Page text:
With names like these, with pedigrees like these, you might be expecting this Supertramp tribute project to become a somewhat academic affair. Instead, these guys sound like they’re having a blast — and it’s contagious.
Producer Billy Sherwood (a writer, producer and member of the 1990s-era edition of Yes) has collected an amazing collection of fellow musicians for the aptly named Songs of the Century: An All-Star Tribute to Supertramp, due August 7, 2012 from Purple Pyramid/Cleopatra Records. Included are members and former members of Asia, Deep Purple, Jefferson Starship, King Crimson, Mr. Mister, Peter Gabriel’s band, Rainbow, Renaissance, The Doors, The Zombies, Toto, XTC and Yes, among others. The drummer throughout is Scott Connor, formerly of Yoso and now a member of Circa with Kaye and Sherwood.
Together, they lovingly recreate, occasionally embellish and generally skip their way through 11 tracks by Rick Davies and Roger Hodgson, two of the 1970s’ most consistent but somehow underrated hitmakers. There’s also one bonus original songs that offers its own unique intrigues, but more on that in a moment.
The unqualified highlight arrives midway through Songs of the Century with “It’s Raining Again,” featuring the long-retired Colin Moulding of XTC fame. Appearing with Yes/Asia/Buggles keyboardist Geoff Downes and Sherwood, Moulding strips the song of whatever melancholy it once possessed, transforming it into a brilliant, sun-filled power-pop confection.
Elsewhere, Larry Fast — such an important piece of the initial Peter Gabriel solo albums — adds a kaleidoscopic keyboard interlude to “Breakfast in America” alongside a typically robust handling of the lyric by John Wetton (King Crimson, UK, Asia). John Wesley, a one-time sideman with Porcupine Tree, is nearly upstaged at times on vocals by the bouncing bass counterpoint from Sherwood during “Take the Long Way Home” — until Wesley bursts back to the fore with a scorching solo guitar turn.
[SOMETHING ELSE! INTERVIEW: 'Songs of the Century' producer Billy Sherwood talks about what Supertramp means to him: They "changed my world."]
An out-of-nowhere combination of Mickey Thomas from Jefferson Starship, Steve Morse from Deep Purple and Tony Kaye from Yes join Sherwood for “The Logical Song.” Morse, though his soloing space is remarkably brief, offers an interestingly angular commentary while Thomas, after what had been a very faithful reading, really cuts loose toward song’s end. Mr. Mister frontman Richard Page continues his summer resurgence, following up a celebrated turn in Ringo Starr’s newest All-Starr Band, with his own touching iteration of “Give A Little Bit,” Page is joined by original Yes guitar Peter Banks, who offers a roiling solo in counterpoint.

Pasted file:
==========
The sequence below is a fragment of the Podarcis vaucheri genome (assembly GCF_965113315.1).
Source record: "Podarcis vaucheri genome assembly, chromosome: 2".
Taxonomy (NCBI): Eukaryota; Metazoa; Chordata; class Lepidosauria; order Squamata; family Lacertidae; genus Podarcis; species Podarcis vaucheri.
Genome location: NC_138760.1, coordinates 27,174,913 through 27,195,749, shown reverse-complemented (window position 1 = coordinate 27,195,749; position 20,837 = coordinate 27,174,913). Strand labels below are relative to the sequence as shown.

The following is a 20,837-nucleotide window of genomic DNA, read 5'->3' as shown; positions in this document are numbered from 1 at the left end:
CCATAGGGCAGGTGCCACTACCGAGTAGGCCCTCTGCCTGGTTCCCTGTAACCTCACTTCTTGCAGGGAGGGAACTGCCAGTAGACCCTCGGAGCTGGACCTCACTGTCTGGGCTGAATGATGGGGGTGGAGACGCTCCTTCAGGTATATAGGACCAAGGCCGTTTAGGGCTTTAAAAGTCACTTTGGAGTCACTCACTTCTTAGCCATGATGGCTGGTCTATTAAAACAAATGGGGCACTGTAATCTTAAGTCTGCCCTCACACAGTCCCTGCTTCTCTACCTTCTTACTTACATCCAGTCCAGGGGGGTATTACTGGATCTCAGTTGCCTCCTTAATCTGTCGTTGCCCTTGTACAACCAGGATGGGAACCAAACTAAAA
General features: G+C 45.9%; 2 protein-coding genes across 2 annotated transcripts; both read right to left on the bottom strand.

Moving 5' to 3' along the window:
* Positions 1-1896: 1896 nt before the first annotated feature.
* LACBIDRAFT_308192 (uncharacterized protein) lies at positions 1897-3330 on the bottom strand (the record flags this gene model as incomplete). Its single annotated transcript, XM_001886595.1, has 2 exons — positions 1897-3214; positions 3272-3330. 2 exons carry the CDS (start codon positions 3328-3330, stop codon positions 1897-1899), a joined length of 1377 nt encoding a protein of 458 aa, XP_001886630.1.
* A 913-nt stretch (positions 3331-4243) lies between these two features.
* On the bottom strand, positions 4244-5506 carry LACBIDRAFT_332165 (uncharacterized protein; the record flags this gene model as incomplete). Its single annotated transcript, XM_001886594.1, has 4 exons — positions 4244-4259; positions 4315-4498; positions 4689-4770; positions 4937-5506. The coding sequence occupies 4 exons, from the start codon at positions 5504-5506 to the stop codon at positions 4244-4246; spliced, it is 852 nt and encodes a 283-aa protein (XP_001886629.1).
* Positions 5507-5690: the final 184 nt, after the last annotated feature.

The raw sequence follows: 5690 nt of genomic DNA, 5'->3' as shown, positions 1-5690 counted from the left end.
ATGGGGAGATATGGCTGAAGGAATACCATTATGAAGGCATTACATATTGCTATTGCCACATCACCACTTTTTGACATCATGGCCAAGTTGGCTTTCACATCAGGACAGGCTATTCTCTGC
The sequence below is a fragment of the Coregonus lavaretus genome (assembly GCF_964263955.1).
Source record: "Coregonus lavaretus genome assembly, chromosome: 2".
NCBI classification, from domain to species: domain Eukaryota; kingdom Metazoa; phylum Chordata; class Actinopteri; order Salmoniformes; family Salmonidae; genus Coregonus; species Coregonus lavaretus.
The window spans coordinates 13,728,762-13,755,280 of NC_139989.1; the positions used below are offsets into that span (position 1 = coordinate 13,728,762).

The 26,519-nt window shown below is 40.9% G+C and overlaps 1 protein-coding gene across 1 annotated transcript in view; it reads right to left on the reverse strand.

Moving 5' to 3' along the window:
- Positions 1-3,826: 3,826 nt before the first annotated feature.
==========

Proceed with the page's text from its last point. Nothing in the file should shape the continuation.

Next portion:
Sherwood fronts a group that includes fellow Yes alum Rick Wakeman and Tony Levin (King Crimson, Peter Gabriel, John Lennon) on an anthematic interpretation of “Crime of the Century,” exploring to the outer edges of Supertramp’s occasional penchant for prog. Renaissance’s Annie Haslem so perfectly mimics the original vocal on “Dreamer” that it’s difficult at times to discern that it’s not in fact Roger Hodgson. She’s joined by former E Street Band and Stanley Clarke keyboardist David Sancious, who offers a series of gurglingly propulsive responses.
Toto’s Steve Porcaro and Nektar’s Roye Albrighton are featured on “Rudy”; Joe Lynn Turner (Rainbow, Deep Purple) sings “Bloody Well Right,” while Rod Argent (The Zombies, Argent) fronts the band for “School” — with a notable assist on lead guitar from the Doors’ Robby Krieger.
Finally, Yes fans are also pointed to the project’s bonus track, featuring a partial band reunion of Sherwood (who composed the song), bassist Chris Squire and keyboardist Tony Kaye. From the billowing initial vocal by Squire, “Let the World Revolve” is a joy-filled romp, with Sherwood darting in and out at the mic, and Kaye doodling ecstatically behind on the Hammond.
Does this shimmeringly optimistic aside have anything to do with Supertramp? Well, not really. But it sure was fun. And that, as much as anything seems to be the point here.